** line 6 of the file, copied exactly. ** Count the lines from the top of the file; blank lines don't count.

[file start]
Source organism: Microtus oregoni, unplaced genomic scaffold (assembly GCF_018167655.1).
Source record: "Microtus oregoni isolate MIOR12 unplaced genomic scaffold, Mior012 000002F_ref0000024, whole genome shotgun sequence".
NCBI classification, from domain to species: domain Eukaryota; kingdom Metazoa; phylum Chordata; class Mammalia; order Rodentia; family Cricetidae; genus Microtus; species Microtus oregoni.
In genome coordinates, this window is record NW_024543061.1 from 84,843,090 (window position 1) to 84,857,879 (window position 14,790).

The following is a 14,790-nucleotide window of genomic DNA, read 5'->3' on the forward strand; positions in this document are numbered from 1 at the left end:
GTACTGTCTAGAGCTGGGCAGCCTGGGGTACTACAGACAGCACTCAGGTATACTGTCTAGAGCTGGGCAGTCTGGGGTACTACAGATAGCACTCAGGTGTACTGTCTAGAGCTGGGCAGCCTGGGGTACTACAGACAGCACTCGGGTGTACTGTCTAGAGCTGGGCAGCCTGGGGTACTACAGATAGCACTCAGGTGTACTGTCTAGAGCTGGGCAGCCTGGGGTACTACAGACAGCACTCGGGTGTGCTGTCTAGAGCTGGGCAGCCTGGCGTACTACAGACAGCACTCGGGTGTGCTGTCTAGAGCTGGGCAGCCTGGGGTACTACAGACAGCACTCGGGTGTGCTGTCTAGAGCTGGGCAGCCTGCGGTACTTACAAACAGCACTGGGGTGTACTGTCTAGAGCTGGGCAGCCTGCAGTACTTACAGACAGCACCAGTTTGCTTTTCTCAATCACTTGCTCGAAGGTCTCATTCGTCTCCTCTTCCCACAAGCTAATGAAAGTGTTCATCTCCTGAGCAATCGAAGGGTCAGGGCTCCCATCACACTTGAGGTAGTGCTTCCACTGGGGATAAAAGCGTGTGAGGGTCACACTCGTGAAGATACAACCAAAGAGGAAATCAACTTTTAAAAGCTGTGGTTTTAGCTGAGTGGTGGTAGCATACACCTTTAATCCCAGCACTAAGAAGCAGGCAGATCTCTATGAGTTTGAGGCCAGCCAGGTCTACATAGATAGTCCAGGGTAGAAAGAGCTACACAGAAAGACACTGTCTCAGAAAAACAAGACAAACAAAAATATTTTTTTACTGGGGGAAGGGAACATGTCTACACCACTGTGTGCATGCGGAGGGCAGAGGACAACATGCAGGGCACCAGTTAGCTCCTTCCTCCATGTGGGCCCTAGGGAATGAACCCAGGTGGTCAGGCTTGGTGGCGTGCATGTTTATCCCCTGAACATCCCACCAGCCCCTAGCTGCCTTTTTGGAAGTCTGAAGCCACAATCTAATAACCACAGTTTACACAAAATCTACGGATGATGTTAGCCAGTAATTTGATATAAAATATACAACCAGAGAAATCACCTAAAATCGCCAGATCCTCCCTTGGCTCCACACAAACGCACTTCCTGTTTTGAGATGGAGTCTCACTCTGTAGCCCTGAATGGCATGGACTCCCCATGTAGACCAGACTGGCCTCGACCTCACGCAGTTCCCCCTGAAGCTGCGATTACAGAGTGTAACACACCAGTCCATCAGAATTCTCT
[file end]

GTACTGTCTAGAGCTGGGCAGCCTGGGGTACTACAGACAGCACTCAGGTATACTGTCTAGAGCTGGGCAGTCTGGGGTACTACAGATAGCACTCAGGTGTACTGTCTAGAGCTGGGCAGCCTGGGGTACTACAGACAGCACTCGGGTGTACTGTCTAGAGCTGGGCAGCCTGGGGTACTACAGATAGCACTCAGGTGTACTGTCTAGAGCTGGGCAGCCTGGGGTACTACAGACAGCACTCGGGTGTGCTGTCTAGAGCTGGGCAGCCTGGCGTACTACAGACAGCACTCGGGTGTGCTGTCTAGAGCTGGGCAGCCTGGGGTACTACAGACAGCACTCGGGTGTGCTGTCTAGAGCTGGGCAGCCTGCGGTACTTACAAACAGCACTGGGGTGTACTGTCTAGAGCTGGGCAGCCTGCAGTACTTACAGACAGCACCAGTTTGCTTTTCTCAATCACTTGCTCGAAGGTCTCATTCGTCTCCTCTTCCCACAAGCTAATGAAAGTGTTCATCTCCTGAGCAATCGAAGGGTCAGGGCTCCCATCACACTTGAGGTAGTGCTTCCACTGGGGATAAAAGCGTGTGAGGGTCACACTCGTGAAGATACAACCAAAGAGGAAATCAACTTTTAAAAGCTGTGGTTTTAGCTGAGTGGTGGTAGCATACACCTTTAATCCCAGCACTAAGAAGCAGGCAGATCTCTATGAGTTTGAGGCCAGCCAGGTCTACATAGATAGTCCAGGGTAGAAAGAGCTACACAGAAAGACACTGTCTCAGAAAAACAAGACAAACAAAAATATTTTTTTACTGGGGGAAGGGAACATGTCTACACCACTGTGTGCATGCGGAGGGCAGAGGACAACATGCAGGGCACCAGTTAGCTCCTTCCTCCATGTGGGCCCTAGGGAATGAACCCAGGTGGTCAGGCTTGGTGGCGTGCATGTTTATCCCCTGAACATCCCACCAGCCCCTAGCTGCCTTTTTGGAAGTCTGAAGCCACAATCTAATAACCACAGTTTACACAAAATCTACGGATGATGTTAGCCAGTAATTTGATATAAAATATACAACCAGAGAAATCACCTAAAATCGCCAGATCCTCCCTTGGCTCCACACAAACGCACTTCCTGTTTTGAGATGGAGTCTCACTCTGTAGCCCTGAATGGCATGGACTCCCCATGTAGACCAGACTGGCCTCGACCTCACGCAGTTCCCCCTGAAGCTGCGATTACAGAGTGTAACACACCAGTCCATCAGAATTCTCT